War of the Rebellion: Serial 119 Page 0226 PRISONERS OF WAR AND STATE, ETC.

Search Civil War Official Records

1863, not in conformity with the stipulations of the cartel, shall be regarded as null and void, a declaration to this effect to be published to both armies.


Brigadier-General and Commissioner for Exchange.

This was declined, and the following was offered by Mr. Ould:

CITY POINT, VA., August 24, 1863.

I propose that all paroles on both sides heretofore given shall be determined by the general orders issued by the War Department of the United States, to wit, Numbers 49, Numbers 100, and Numbers 207 of this year, according to their respective dates, and in conformity with paragraph 131 of General Orders, Numbers 100, as long as said paragraph was in force. If this proposition is not acceptable I propose that the practice heretofore adopted respecting paroles and exchanges be continued. In other words, I propose that the whole question of paroles be determined by the general orders of the United States, according to their dates, or that it be decided by former practice.


Agent of Exchange.

In reply to my demand for the release of Colonel Streight and his command I was informed that they were in Richmond held as other prisoners of war, and will be exchanged when exchanges of officers are resumed. In relation to Doctor Rucker, Mr. Ould referred me to his letter of August 16, which I have the honor to forward herewith. *

To my demand "that all officers commanding negro troops, and negro troops themselves, should be treated as other prisoners of war, and be exchanged as such," Mr. Ould declined acceding, remarking that they (the rebels) would "die in the last ditch" before giving up the right to send slaves back to slavery as property recaptured, but that they were willing to make exceptions in the case of free blacks. He could not exactly tell me how his authorities intended to distinguish between the two (free and slave), but presumed that evidence as to the fact of freedom would be taken into consideration. As their laws put slave and free upon the same footing no comment is necessary.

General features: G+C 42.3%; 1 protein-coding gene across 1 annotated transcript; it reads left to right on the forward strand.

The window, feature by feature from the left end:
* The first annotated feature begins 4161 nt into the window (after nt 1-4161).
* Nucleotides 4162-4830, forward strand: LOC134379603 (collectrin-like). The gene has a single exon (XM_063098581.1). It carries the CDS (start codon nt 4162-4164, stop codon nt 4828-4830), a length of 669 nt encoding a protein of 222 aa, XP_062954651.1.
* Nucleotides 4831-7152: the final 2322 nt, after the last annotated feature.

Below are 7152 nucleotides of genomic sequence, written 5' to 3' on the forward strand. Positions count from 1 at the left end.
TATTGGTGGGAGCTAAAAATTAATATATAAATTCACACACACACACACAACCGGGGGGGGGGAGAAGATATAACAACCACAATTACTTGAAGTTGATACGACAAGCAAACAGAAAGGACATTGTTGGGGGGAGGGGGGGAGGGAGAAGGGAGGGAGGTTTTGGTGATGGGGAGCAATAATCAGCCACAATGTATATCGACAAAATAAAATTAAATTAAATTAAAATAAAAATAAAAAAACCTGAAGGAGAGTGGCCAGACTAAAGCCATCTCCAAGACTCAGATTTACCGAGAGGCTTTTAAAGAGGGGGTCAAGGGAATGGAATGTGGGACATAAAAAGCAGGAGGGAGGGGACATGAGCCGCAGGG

An informal proposition was made to the following effect: "To exchange officer for officer of the same grade, except such as are in command of negro troops; " which was declined.

Mr. Ould expresses a willingness to release all chaplains, provided that one Septimus Cameron, who, he stated, had been in prison for a year, should be released, or indicted for any offense he may have committed. On my inquiring about and urging the release of the members of the Sanitary Commission, I was informed that they would be set free on making a statement in writing that they had at any time been of assistance to rebel soldiers. General Neal Dow has been handed over to the Governor of Alabama. Lieutenant-Colonel Powell is in Libby Prison, Richmond. I have notified the rebel authorities in relation to the two above-named officers, as directed in yours of the 18th ultimo [instant].

The rebel authorities wish to continue exchanging non-commissioned officers and privates as usual, returning as many as we send.

I have given you, I believe, the substance of all that took place, according to your suggestion. I avoided much discussion. No agreement as to exchanges was arrived at.

I am, general, very respectfully, your obedient servant,


Brigadier-General and Commissioner for Exchange.


*See p. 208.